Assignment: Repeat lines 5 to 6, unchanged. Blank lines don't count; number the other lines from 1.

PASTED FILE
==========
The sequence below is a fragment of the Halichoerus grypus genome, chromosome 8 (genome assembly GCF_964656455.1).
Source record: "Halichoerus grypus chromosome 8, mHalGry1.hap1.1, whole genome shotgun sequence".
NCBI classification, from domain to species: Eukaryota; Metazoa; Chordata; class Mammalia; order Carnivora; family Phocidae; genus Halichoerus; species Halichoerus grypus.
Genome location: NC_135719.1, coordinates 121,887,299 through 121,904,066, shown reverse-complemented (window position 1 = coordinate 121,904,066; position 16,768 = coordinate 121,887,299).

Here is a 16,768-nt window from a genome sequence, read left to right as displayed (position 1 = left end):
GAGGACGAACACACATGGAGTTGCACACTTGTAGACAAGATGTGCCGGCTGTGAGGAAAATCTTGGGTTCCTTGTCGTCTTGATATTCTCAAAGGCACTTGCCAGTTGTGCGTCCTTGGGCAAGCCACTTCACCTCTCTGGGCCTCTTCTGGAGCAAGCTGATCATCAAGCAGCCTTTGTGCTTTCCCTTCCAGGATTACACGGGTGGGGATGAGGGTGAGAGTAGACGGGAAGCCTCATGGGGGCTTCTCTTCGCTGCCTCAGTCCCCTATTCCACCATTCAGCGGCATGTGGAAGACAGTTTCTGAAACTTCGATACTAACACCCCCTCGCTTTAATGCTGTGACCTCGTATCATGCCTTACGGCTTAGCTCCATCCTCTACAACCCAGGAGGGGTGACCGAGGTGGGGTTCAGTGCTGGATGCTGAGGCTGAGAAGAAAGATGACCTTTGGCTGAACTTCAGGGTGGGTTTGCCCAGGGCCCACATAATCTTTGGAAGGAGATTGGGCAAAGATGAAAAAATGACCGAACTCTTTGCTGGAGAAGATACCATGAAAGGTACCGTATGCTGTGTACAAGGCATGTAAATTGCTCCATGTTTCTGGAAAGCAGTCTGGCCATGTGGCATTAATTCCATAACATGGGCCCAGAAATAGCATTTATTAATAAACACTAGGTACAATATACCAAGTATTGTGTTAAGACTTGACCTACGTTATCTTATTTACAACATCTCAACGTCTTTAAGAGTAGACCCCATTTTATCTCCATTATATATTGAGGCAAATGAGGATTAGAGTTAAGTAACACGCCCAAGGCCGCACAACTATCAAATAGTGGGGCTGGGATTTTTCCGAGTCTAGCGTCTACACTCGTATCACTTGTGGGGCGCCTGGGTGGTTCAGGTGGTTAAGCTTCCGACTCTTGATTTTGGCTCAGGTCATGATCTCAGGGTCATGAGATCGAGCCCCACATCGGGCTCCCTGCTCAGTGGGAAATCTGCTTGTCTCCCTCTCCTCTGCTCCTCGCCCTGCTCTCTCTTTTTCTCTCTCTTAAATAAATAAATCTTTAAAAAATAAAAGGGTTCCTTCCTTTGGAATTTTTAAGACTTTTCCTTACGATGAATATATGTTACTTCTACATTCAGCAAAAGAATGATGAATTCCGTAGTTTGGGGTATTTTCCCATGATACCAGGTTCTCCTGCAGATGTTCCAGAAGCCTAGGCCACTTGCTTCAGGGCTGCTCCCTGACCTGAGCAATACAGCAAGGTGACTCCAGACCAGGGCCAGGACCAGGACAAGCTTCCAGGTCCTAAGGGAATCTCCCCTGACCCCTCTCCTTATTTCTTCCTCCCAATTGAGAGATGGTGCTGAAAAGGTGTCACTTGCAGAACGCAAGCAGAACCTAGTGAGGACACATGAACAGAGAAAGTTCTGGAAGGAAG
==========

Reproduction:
Here is a 16,768-nt window from a genome sequence, read left to right as displayed (position 1 = left end):
GAGGACGAACACACATGGAGTTGCACACTTGTAGACAAGATGTGCCGGCTGTGAGGAAAATCTTGGGTTCCTTGTCGTCTTGATATTCTCAAAGGCACTTGCCAGTTGTGCGTCCTTGGGCAAGCCACTTCACCTCTCTGGGCCTCTTCTGGAGCAAGCTGATCATCAAGCAGCCTTTGTGCTTTCCCTTCCAGGATTACACGGGTGGGGATGAGGGTGAGAGTAGACGGGAAGCCTCATGGGGGCTTCTCTTCGCTGCCTCAGTCCCCTATTCCACCATTCAGCGGCATGTGGAAGACAGTTTCTGAAACTTCGATACTAACACCCCCTCGCTTTAATGCTGTGACCTCGTATCATGCCTTACGGCTTAGCTCCATCCTCTACAACCCAGGAGGGGTGACCGAGGTGGGGTTCAGTGCTGGATGCTGAGGCTGAGAAGAAAGATGACCTTTGGCTGAACTTCAGGGTGGGTTTGCCCAGGGCCCACATAATCTTTGGAAGGAGATTGGGCAAAGATGAAAAAATGACCGAACTCTTTGCTGGAGAAGATACCATGAAAGGTACCGTATGCTGTGTACAAGGCATGTAAATTGCTCCATGTTTCTGGAAAGCAGTCTGGCCATGTGGCATTAATTCCATAACATGGGCCCAGAAATAGCATTTATTAATAAACACTAGGTACAATATACCAAGTATTGTGTTAAGACTTGACCTACGTTATCTTATTTACAACATCTCAACGTCTTTAAGAGTAGACCCCATTTTATCTCCATTATATATTGAGGCAAATGAGGATTAGAGTTAAGTAACACGCCCAAGGCCGCACAACTATCAAATAGTGGGGCTGGGATTTTTCCGAGTCTAGCGTCTACACTCGTATCACTTGTGGGGCGCCTGGGTGGTTCAGGTGGTTAAGCTTCCGACTCTTGATTTTGGCTCAGGTCATGATCTCAGGGTCATGAGATCGAGCCCCACATCGGGCTCCCTGCTCAGTGGGAAATCTGCTTGTCTCCCTCTCCTCTGCTCCTCGCCCTGCTCTCTCTTTTTCTCTCTCTTAAATAAATAAATCTTTAAAAAATAAAAGGGTTCCTTCCTTTGGAATTTTTAAGACTTTTCCTTACGATGAATATATGTTACTTCTACATTCAGCAAAAGAATGATGAATTCCGTAGTTTGGGGTATTTTCCCATGATACCAGGTTCTCCTGCAGATGTTCCAGAAGCCTAGGCCACTTGCTTCAGGGCTGCTCCCTGACCTGAGCAATACAGCAAGGTGACTCCAGACCAGGGCCAGGACCAGGACAAGCTTCCAGGTCCTAAGGGAATCTCCCCTGACCCCTCTCCTTATTTCTTCCTCCCAATTGAGAGATGGTGCTGAAAAGGTGTCACTTGCAGAACGCAAGCAGAACCTAGTGAGGACACATGAACAGAGAAAGTTCTGGAAGGAAG